Baobab tiny house offers a comfortable interior, whatever the weather
The Baobab, by Minimaliste, is a spacious tiny house that measures 38-ft (11.5-m)-long. As we've come to expect from the Canadian firm, the towable dwelling is designed to maintain a comfortable interior temperature, whether in harsh winter weather or a hot summer day.
The Baobab is based on a triple-axle trailer and clad in wood treated using the Japanese Shou Sugi Ban method of burning the wood to preserve it. Visitors enter the home via sliding glass doors, there's one on each side of the house, into a large open living room. This has a sofa (not installed at the time photos were taken), a TV, and some storage space.
There's also a propane-powered fireplace, which serves as a backup heat source in case of electricity outage, as the mini-split used for heating and cooling and the radiant underfloor heating system both require power. Additionally, two fans are installed on the reclaimed barn wood ceiling.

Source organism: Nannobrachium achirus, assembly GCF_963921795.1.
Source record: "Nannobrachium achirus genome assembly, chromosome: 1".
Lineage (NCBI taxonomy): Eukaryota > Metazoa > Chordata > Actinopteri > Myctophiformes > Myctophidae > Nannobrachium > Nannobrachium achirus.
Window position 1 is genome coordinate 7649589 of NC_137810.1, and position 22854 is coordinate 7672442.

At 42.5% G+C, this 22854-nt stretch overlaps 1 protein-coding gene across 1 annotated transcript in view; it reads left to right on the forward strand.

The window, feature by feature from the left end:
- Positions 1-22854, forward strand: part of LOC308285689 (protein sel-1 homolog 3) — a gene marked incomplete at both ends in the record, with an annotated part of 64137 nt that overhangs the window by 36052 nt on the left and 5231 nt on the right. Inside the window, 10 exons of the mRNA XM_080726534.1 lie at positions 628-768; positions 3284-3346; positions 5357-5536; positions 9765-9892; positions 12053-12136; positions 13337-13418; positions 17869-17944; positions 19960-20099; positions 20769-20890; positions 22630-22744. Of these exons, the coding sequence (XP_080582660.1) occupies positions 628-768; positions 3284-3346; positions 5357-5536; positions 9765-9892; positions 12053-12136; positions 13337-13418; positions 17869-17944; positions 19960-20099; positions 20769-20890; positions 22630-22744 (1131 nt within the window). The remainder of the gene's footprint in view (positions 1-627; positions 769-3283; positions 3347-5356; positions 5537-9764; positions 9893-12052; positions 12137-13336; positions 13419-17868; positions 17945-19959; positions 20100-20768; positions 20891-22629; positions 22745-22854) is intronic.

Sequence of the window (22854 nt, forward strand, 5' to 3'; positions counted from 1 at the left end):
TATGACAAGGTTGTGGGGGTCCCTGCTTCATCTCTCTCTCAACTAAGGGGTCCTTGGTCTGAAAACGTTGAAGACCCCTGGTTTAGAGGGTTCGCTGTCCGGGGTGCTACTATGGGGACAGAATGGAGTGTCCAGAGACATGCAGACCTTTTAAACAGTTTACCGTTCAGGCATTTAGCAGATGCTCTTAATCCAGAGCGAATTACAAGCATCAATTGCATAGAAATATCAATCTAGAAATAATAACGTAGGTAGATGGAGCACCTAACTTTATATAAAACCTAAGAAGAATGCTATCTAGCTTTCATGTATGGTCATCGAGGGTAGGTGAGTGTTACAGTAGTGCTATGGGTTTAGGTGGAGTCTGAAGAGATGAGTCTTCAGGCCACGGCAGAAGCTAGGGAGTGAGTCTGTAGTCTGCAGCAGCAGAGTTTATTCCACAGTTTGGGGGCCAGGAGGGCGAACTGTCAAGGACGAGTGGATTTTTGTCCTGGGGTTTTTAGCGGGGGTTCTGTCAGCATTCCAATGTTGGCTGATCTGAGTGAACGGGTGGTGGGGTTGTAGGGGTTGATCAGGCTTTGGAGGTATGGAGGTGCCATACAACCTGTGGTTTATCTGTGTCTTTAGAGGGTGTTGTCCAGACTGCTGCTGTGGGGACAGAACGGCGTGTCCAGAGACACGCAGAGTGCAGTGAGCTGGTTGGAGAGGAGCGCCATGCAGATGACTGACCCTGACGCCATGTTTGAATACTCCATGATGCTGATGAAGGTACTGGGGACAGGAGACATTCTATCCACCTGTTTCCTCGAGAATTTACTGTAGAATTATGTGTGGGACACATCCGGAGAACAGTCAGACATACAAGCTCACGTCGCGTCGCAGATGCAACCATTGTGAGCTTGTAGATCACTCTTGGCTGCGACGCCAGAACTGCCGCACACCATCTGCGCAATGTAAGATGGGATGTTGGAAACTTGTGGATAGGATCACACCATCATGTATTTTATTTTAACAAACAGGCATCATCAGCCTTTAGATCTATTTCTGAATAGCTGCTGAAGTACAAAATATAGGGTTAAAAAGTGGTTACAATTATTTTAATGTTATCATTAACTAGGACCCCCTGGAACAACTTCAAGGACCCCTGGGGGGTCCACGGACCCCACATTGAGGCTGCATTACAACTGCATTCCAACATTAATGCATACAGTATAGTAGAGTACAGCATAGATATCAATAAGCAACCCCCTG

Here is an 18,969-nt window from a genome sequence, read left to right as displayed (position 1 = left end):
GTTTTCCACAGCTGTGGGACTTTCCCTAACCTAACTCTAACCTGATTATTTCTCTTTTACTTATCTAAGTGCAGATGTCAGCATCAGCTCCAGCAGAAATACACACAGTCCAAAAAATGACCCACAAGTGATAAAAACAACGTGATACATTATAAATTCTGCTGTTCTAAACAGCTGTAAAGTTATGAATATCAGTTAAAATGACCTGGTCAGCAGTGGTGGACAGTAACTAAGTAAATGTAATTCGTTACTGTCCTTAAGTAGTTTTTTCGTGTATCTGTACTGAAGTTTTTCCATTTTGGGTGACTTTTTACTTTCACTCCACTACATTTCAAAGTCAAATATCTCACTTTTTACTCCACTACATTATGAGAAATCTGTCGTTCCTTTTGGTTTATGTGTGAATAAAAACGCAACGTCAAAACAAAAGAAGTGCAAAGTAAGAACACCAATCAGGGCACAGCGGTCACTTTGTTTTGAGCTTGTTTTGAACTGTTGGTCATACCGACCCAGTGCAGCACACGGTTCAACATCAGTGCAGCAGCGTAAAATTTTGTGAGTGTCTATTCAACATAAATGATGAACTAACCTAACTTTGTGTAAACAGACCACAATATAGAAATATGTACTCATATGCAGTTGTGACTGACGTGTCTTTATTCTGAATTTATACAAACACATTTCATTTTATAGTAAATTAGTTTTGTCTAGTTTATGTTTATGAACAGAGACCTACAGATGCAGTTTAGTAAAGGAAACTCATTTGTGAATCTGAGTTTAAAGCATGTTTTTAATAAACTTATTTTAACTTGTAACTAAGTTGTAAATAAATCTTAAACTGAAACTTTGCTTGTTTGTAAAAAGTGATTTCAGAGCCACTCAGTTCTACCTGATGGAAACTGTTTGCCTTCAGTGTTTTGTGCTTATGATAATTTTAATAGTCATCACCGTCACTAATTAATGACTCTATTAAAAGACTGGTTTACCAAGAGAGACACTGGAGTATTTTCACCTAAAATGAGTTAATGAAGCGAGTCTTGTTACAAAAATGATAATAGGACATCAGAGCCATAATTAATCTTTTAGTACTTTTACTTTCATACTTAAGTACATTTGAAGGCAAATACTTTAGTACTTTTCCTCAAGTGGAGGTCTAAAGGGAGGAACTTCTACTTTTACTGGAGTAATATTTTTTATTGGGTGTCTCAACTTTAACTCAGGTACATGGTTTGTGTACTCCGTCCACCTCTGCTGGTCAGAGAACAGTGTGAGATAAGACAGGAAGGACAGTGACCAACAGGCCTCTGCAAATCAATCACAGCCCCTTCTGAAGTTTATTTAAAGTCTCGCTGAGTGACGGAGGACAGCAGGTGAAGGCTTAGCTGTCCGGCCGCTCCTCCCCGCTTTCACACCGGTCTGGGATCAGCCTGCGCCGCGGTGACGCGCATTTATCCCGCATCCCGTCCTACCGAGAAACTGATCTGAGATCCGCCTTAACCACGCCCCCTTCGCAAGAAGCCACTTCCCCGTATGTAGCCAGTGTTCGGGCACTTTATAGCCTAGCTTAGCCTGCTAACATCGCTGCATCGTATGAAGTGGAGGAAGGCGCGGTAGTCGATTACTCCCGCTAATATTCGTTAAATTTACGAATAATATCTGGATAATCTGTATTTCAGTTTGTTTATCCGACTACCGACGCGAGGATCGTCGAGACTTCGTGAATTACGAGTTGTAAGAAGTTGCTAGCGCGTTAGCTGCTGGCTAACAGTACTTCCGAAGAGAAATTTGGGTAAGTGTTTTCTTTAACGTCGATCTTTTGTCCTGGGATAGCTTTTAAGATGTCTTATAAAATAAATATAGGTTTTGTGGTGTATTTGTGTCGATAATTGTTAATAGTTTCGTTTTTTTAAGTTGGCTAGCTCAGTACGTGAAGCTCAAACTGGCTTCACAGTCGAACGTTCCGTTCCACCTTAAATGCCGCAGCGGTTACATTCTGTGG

The kitchen is nearby and includes a dining table, dishwasher, stainless steel sink, propane-powered cooker and four-burner stove, full-size fridge/freezer, a large pantry, and cabinetry.
At the opposite end of the home to the living room is the bathroom. This has an incinerator toilet that's connected to a chimney and turns waste into ash. Also in the bathroom is a shower and vanity sink, plus a large wardrobe that contains hookups for a washing machine.
Back in the main living area, some storage-integrated stairs provide access to the only sleeping loft, which contains additional storage space and is a typical tiny house style bedroom with a low ceiling and a queen-sized bed.
The Baobab gets electricity from a standard RV-style hookup. It was constructed using SIPs (structurally insulated panels), which offer excellent insulation, and also has a high level of airtightness, both of which help it maintain a steady temperature with little energy required.
We've no word on the price of this one and the model shown has already been delivered to its new owner in Ontario, Canada.